Abused, Deserted, Rejected, Unloved and Our Children.
Children Growing Up in Abusive Situations
When this lens on Child Abuse and Child Murder was published a couple of years ago it never dawned on me that there would be so many stories to follow on from that.
This lens is about authors who chose to write about their abusive childhoods or of related issues. Their experiences, memories and the impact such treatment had on them and others is a wake up call. By highlighting the traumas we may understand the benefits of taking civil and social actions to prevent it.
Abuse Comes in Many Forms
The sensitive brain of a child is focused on developing ideas and perspectives about life from the examples portrayed within its environment. Kids learn from adults and the things they are exposed to during their formative years. They learn about values and how to adapt to the rules and social behaviour expected in the community. This is not rocket science but nature.
Every animal is taught these things but humans, however, are also subjected to manmade rules and laws that oppose nature. This causes a degree of confusion in their early lives. We tend to hide what we consider adult only events from their eyes and ears but this allow paedophiles, abusers and others to carry out their evil practices while their victims are often silenced by fear and a lack of knowing what is actually going on. That may be good or bad depending on your perspective and own upbringing.
Humans are the only species that use excessive violence to enforce rules, although some of us are waking up to the benefit of not employing it when it comes to children. These days, however, violence is money. It is everywhere in the media in the streets, in the home. Kids games are now based largely on violence and it is thought of as fun to growing brains. Even cartoons are often violent in their themes. So instead of teaching them about life what the young brain is subjected to is often visions of abuse and notions that it is OK to hurt others.
If parents try to shield their offspring from the media and other things they face new problems. The child can be ostracised by peers at school. He/she may become depressed, angry and rebellious. When pushed too hard a child can also become suicidal. Some kids may opt to leave home or become bullies and target others. It is possible that they are then caught up in distasteful and sleazy occupations. It is also possible that kids that turn to the street end up as victims of prostitution and may even be traded as sex slaves or worse.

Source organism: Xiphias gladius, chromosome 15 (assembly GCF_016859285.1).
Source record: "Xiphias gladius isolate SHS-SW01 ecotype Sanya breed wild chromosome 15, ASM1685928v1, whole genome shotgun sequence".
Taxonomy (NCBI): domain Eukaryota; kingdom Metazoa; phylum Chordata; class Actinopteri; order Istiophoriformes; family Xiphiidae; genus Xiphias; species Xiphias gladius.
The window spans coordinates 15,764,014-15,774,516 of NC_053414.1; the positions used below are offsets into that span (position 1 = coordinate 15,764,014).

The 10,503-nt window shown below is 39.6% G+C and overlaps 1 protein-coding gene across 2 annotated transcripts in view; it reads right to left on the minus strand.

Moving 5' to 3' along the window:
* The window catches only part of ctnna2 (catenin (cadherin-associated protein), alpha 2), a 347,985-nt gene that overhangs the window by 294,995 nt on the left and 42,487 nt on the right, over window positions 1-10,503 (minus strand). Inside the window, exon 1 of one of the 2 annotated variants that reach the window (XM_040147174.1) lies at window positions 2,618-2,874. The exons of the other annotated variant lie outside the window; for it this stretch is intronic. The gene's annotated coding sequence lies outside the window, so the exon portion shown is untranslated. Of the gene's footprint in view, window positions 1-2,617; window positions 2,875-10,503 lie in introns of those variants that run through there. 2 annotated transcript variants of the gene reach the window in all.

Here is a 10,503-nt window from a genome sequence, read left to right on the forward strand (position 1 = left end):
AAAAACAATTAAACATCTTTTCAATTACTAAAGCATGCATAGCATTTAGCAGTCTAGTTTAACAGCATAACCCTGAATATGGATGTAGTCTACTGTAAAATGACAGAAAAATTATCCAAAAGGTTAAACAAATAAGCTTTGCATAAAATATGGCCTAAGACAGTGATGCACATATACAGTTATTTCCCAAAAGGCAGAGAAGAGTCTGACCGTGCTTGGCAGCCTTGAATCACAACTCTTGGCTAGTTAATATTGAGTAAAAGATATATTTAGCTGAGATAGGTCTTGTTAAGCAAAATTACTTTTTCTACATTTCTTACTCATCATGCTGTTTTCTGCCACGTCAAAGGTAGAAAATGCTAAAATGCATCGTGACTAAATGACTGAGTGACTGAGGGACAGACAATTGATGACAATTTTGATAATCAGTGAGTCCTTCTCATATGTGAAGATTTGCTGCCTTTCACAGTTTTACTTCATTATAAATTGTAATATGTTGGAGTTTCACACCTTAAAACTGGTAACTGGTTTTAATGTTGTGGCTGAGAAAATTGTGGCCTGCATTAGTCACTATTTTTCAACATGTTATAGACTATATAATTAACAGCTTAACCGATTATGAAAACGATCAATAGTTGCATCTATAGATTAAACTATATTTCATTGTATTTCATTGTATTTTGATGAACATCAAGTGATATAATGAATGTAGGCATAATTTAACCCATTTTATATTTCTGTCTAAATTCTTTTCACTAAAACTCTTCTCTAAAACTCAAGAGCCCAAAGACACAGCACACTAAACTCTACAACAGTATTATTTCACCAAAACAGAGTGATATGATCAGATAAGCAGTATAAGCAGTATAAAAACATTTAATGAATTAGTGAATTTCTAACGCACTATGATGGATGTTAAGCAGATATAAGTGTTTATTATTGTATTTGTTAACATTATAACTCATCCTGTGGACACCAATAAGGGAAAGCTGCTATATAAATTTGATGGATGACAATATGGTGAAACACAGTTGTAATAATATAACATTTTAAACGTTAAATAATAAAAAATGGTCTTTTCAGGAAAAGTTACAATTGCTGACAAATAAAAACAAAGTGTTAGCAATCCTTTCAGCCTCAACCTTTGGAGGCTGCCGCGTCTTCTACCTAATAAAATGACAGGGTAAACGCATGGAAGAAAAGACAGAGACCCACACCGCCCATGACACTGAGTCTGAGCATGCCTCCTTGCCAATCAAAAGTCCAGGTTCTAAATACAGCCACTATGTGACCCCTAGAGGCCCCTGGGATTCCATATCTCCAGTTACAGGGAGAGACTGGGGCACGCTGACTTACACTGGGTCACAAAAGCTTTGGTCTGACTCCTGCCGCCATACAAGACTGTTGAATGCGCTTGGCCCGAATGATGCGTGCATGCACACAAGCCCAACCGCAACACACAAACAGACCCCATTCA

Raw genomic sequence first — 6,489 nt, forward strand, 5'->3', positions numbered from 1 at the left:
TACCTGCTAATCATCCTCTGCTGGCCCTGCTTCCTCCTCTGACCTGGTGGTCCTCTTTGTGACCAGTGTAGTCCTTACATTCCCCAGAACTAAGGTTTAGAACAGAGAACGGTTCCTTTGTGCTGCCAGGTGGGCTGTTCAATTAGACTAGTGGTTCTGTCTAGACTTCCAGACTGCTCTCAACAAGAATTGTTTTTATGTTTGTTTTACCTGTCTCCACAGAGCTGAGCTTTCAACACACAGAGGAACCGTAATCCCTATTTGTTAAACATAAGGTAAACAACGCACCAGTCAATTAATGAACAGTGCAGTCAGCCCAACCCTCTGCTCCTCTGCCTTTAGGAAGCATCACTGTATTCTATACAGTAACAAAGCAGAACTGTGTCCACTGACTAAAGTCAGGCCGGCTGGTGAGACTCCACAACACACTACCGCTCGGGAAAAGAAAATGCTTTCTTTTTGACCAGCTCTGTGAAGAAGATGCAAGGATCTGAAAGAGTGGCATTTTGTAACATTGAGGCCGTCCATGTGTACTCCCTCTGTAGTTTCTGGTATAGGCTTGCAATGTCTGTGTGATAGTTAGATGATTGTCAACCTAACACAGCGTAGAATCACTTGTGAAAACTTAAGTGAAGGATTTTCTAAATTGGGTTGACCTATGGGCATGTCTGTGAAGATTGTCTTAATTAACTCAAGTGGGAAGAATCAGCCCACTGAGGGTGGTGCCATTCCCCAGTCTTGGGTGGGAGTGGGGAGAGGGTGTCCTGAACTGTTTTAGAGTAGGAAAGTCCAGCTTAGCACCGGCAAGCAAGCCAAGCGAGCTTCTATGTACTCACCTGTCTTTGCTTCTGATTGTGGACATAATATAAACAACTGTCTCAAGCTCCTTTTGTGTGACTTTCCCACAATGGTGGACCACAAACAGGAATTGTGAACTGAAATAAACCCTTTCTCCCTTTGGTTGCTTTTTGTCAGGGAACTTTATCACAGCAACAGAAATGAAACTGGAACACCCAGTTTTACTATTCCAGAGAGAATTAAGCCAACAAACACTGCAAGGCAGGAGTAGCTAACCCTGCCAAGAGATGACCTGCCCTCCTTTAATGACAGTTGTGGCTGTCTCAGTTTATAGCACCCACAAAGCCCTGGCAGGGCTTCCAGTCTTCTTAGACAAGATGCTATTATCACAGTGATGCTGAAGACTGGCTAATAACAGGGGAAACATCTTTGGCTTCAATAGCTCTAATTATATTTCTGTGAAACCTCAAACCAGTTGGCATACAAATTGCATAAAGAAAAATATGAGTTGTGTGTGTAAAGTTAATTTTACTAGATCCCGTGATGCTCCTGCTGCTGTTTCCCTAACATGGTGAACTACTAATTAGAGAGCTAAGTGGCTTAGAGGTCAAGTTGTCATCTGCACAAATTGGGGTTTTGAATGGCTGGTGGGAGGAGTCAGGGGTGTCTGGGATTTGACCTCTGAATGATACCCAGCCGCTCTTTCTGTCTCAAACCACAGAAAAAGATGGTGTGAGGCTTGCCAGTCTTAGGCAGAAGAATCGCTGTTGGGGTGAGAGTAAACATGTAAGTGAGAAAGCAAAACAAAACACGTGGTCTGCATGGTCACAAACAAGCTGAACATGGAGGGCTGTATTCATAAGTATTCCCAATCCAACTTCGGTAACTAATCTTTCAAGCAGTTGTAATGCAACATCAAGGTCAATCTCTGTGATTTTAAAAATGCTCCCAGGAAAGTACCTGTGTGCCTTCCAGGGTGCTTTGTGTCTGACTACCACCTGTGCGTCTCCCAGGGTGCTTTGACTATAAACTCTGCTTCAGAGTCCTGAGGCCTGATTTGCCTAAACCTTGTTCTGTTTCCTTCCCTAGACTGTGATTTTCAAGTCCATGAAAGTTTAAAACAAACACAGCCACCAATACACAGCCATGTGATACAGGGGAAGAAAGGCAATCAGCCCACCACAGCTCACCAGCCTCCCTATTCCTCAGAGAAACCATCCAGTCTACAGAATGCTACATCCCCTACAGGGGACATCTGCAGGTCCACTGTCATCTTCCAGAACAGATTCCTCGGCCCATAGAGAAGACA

It's a tough world out there for youngsters today and they have to be prepared mentally to cope with life from new levels and perspectives to what their parents faced. Many kids today have little input about life if their parents are drug affected or alcoholics. In that event they are being imprinted with behaviour that they may themselves engage in and from a young age.
The bottom line is that parents can be abusers in many ways and subject their children to inappropriate behaviour that can be adopted by them at some stage. The strong discipline can backfire and the anger and hate injected by it may stay for life. This can also sever future relationships with the family.
Effects on Children of Drug Affected Parents
Alcohol is dangerous, unnecessary and causes abuse, hardship, poverty and horror for children
Should kids be raised by alcoholic parents or put into foster homes?
Or should parents be forced into rehab?
Governments are Slow to Act
Alcohol and drugs are rife in our communities. While law enforcers are sometimes successful in removing drugs and the pushers they are only getting probably a small fraction of those responsible.
Walk along any street in a major city and you will see alcohol and drugs being used. Drunks lie in gutters or sit on footpaths often with a can in their hand. Peple walk by and take no notice. The drunk could be even dying from alcoholic poisoning but only the police are willing to get involved. The right thing to do is to call an abulance and get that person to hospital. That drunk could have a child at home alone who is in need of proper care. The police must also be called to take charge of the situation..
Having witnessed an alcoholic single mother struggling with her addiction it is heartbreaking too know what she and her son are going through. She is doing all the right things as far as she is able and punishing her by removing her son may not help her or him in the long run. She has tried many times to give up the grog but the local shop where she does most of her hunter and gathering has a liquor store at the entrance. She, and other like her, have to walk past that section to get into the main store.
Far from clamping down on supermarkets selling liquor the governmnt is allowing more licenses so other stores can do the same. Is this good policy or something the community as a whole should object to. One chain of supermarket stores in Australia owns more poker machines than anyone and they are about profit making no matter who gets hurt.
Are These Parents for Real
What do you think about alcohol sold in supermarkets?
Should the sale of alcohol be restricted to hotels?
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